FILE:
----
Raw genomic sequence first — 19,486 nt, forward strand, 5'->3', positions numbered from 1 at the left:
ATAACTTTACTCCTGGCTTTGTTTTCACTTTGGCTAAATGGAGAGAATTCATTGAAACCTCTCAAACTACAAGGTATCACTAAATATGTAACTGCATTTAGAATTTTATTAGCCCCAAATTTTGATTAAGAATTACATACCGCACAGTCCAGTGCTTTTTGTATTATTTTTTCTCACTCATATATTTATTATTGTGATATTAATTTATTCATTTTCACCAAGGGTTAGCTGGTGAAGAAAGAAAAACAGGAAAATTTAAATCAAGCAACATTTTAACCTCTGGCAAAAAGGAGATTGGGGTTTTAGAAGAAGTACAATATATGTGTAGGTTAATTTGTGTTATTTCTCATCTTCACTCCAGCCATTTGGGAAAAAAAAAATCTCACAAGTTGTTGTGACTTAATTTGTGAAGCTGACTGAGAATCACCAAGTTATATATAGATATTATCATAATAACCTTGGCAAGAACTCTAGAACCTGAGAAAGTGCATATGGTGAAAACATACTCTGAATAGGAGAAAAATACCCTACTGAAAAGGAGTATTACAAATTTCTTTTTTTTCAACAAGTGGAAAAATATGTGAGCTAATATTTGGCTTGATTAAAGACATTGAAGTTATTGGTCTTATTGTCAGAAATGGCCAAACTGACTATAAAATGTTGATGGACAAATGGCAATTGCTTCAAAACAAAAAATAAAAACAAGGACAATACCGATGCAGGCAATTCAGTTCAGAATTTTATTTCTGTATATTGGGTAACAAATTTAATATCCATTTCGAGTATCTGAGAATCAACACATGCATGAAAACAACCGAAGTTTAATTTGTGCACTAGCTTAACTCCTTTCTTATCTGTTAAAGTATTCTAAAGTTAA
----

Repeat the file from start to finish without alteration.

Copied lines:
Raw genomic sequence first — 19,486 nt, forward strand, 5'->3', positions numbered from 1 at the left:
ATAACTTTACTCCTGGCTTTGTTTTCACTTTGGCTAAATGGAGAGAATTCATTGAAACCTCTCAAACTACAAGGTATCACTAAATATGTAACTGCATTTAGAATTTTATTAGCCCCAAATTTTGATTAAGAATTACATACCGCACAGTCCAGTGCTTTTTGTATTATTTTTTCTCACTCATATATTTATTATTGTGATATTAATTTATTCATTTTCACCAAGGGTTAGCTGGTGAAGAAAGAAAAACAGGAAAATTTAAATCAAGCAACATTTTAACCTCTGGCAAAAAGGAGATTGGGGTTTTAGAAGAAGTACAATATATGTGTAGGTTAATTTGTGTTATTTCTCATCTTCACTCCAGCCATTTGGGAAAAAAAAAATCTCACAAGTTGTTGTGACTTAATTTGTGAAGCTGACTGAGAATCACCAAGTTATATATAGATATTATCATAATAACCTTGGCAAGAACTCTAGAACCTGAGAAAGTGCATATGGTGAAAACATACTCTGAATAGGAGAAAAATACCCTACTGAAAAGGAGTATTACAAATTTCTTTTTTTTCAACAAGTGGAAAAATATGTGAGCTAATATTTGGCTTGATTAAAGACATTGAAGTTATTGGTCTTATTGTCAGAAATGGCCAAACTGACTATAAAATGTTGATGGACAAATGGCAATTGCTTCAAAACAAAAAATAAAAACAAGGACAATACCGATGCAGGCAATTCAGTTCAGAATTTTATTTCTGTATATTGGGTAACAAATTTAATATCCATTTCGAGTATCTGAGAATCAACACATGCATGAAAACAACCGAAGTTTAATTTGTGCACTAGCTTAACTCCTTTCTTATCTGTTAAAGTATTCTAAAGTTAA